Labor Day and the Path Towards Progress: “To Labor and Study”
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Embedded on Lincoln University's seal is the motto in Latin, "To Labor and Study,” which resonates with the essence of Labor Day. This motto simply states the profound significance of two key facets of life: hard work and intellectual pursuit. On this Labor Day, we not only commemorate the tireless efforts of the workforce, who are the bedrock of our nation's economic prosperity and growth, but we also reflect on the wisdom encapsulated in our university's motto. It is the basis upon which LU was founded, underscoring the fundamental belief that these two qualities are essential in keeping industries and economies thriving, as well as driving innovation and progress.
The Labor Movement emerged as a response to the harsh working conditions, long hours and low wages during the Industrial Revolution in the late 18th and early 19th centuries. Workers began organizing and advocating for better treatment and fair compensation. Labor unions, which became the backbone of the movement, were formed and brought workers together to negotiate with employers for improved conditions collectively. In 1834, the first recognized labor union—National Trades' Union—was formed in the United States. Over time, unions gained influence and fought for rights such as the forty-hour workweek, better working conditions, fair wages and labor rights for workers.
However, despite these advances, African Americans still faced challenges accessing better-paying jobs and safe working conditions. Many found work in low-wage sectors such as domestic service and manual labor. Furthermore, they often faced discrimination within the labor unions and were excluded from receiving equal pay or the same benefits as other workers.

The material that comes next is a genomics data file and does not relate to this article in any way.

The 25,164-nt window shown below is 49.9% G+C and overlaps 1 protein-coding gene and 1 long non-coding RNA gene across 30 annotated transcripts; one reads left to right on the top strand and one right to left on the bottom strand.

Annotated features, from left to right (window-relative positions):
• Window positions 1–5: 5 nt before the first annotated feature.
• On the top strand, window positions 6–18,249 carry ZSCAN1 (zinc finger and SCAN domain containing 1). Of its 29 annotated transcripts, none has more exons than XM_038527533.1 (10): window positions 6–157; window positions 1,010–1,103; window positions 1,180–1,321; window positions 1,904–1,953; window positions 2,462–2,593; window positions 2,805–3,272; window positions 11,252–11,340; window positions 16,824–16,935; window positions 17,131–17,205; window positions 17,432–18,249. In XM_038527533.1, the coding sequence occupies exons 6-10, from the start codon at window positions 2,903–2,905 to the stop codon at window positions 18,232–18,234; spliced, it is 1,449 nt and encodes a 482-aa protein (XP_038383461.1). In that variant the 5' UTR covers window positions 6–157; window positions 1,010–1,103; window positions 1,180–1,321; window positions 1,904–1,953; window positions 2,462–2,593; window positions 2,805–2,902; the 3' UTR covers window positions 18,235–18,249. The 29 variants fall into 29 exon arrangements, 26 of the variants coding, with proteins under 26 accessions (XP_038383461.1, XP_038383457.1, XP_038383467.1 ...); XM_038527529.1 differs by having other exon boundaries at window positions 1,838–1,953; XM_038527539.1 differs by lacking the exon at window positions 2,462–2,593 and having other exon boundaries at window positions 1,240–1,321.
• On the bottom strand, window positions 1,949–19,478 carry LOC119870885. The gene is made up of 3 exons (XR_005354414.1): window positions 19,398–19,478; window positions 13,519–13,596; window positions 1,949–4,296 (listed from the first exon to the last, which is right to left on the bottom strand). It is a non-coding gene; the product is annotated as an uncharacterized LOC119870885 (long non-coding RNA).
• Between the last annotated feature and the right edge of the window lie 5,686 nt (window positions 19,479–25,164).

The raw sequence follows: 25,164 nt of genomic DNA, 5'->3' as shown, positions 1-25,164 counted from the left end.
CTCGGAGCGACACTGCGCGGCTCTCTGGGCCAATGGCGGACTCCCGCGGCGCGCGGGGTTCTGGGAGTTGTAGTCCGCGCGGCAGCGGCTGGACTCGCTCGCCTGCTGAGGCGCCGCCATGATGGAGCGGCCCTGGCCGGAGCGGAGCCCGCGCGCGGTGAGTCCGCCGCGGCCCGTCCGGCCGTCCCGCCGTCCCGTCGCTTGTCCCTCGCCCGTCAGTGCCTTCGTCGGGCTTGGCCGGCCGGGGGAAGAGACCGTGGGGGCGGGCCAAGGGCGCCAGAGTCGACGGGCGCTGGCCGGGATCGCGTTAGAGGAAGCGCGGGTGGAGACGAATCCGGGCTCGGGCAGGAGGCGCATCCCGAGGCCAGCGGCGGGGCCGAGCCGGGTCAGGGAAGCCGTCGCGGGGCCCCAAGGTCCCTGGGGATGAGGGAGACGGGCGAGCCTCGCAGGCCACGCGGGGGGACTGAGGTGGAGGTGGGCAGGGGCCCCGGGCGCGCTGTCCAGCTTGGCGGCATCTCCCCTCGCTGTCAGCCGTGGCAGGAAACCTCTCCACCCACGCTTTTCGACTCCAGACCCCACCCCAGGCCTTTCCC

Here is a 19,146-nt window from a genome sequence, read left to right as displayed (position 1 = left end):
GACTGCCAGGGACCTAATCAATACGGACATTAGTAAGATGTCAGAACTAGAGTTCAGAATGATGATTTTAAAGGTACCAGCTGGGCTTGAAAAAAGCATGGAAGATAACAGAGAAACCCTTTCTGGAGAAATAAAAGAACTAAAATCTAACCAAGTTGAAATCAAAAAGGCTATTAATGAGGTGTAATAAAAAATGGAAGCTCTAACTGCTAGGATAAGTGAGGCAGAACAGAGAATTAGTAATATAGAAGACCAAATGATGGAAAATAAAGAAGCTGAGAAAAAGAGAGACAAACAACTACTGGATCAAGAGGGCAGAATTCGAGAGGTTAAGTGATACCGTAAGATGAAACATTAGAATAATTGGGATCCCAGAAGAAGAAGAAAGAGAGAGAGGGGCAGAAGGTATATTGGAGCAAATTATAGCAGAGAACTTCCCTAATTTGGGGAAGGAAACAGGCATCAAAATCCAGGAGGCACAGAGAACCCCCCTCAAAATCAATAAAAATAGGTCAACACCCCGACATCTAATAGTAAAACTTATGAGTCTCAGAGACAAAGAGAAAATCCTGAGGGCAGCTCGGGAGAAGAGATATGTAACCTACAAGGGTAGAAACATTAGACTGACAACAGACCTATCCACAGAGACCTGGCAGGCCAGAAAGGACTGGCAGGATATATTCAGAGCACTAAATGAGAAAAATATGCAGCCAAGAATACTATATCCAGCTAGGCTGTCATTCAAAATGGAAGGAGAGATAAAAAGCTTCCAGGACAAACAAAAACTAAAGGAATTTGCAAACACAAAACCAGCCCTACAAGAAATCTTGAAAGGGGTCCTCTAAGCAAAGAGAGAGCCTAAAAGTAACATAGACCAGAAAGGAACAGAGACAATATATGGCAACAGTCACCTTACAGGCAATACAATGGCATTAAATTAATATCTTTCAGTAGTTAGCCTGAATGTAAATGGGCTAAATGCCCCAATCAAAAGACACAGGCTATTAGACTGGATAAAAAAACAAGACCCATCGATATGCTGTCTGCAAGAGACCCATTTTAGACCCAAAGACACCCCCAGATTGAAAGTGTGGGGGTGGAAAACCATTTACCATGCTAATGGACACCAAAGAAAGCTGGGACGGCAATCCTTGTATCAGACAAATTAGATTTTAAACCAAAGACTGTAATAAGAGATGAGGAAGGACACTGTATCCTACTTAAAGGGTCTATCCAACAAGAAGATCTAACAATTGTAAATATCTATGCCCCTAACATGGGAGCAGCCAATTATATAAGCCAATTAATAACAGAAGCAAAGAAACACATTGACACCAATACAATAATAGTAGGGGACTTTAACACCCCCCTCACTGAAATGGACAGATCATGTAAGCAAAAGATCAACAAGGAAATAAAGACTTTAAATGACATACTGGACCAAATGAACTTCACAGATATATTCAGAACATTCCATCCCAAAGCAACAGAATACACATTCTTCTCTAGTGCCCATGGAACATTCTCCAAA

This prompted Black workers to form their own labor unions. In 1869, the Colored National Labor Union—a counterpart to the white National Labor Union—was established to pursue equal representation for African Americans. Despite the establishment of additional colored labor unions, it was not until 1925 that the first African American union organization was granted membership into the American Federation of Labor. President of the organization A. Philip Randolph succeeded in his 12-year quest to fight against racism in the workplace and the nation when the Brotherhood of Sleeping Car Porters union obtained satisfactory compensation and job security for African American railroad workers. Another victory followed in 1941 when Randolph called for a March on Washington to end discrimination in hiring by unions and employers and eliminate segregation in the armed forces.
The movement continued and became intertwined with the Civil Rights Movement of the 1950s and 1960s as the struggle for civil rights and workers’ rights often went hand in hand. African Americans have made significant contributions to the Labor Movement and continue today in advocating for closing wage gaps, workplace diversity and equitable presentation.
Today we stand on the shoulders of those who have gone before us in making great strides towards creating a better life for those that are socially disadvantaged. The soldiers of the 62nd and 65th colored infantries recognized the need to combine labor and study to uplift those who had been laborers but not scholars. According to the University’s charter, “Its fundamental idea shall be to combine study with labor so that the old habits of those who labored, but never studied, shall not be thereby changed and that emancipated slaves, who have neither capital to spend nor time to lose, can obtain an education.”
Their vision, born from the experience of emancipated slaves after the Civil War, emphasized the transformative power of education coupled with diligent work.
Labor Day serves as more than just a day of respite; it's a reminder of the sacrifices, hard work and unwavering commitment to the pursuit of knowledge personally and professionally. It is the path toward progress, not only for us but for the betterment of our society.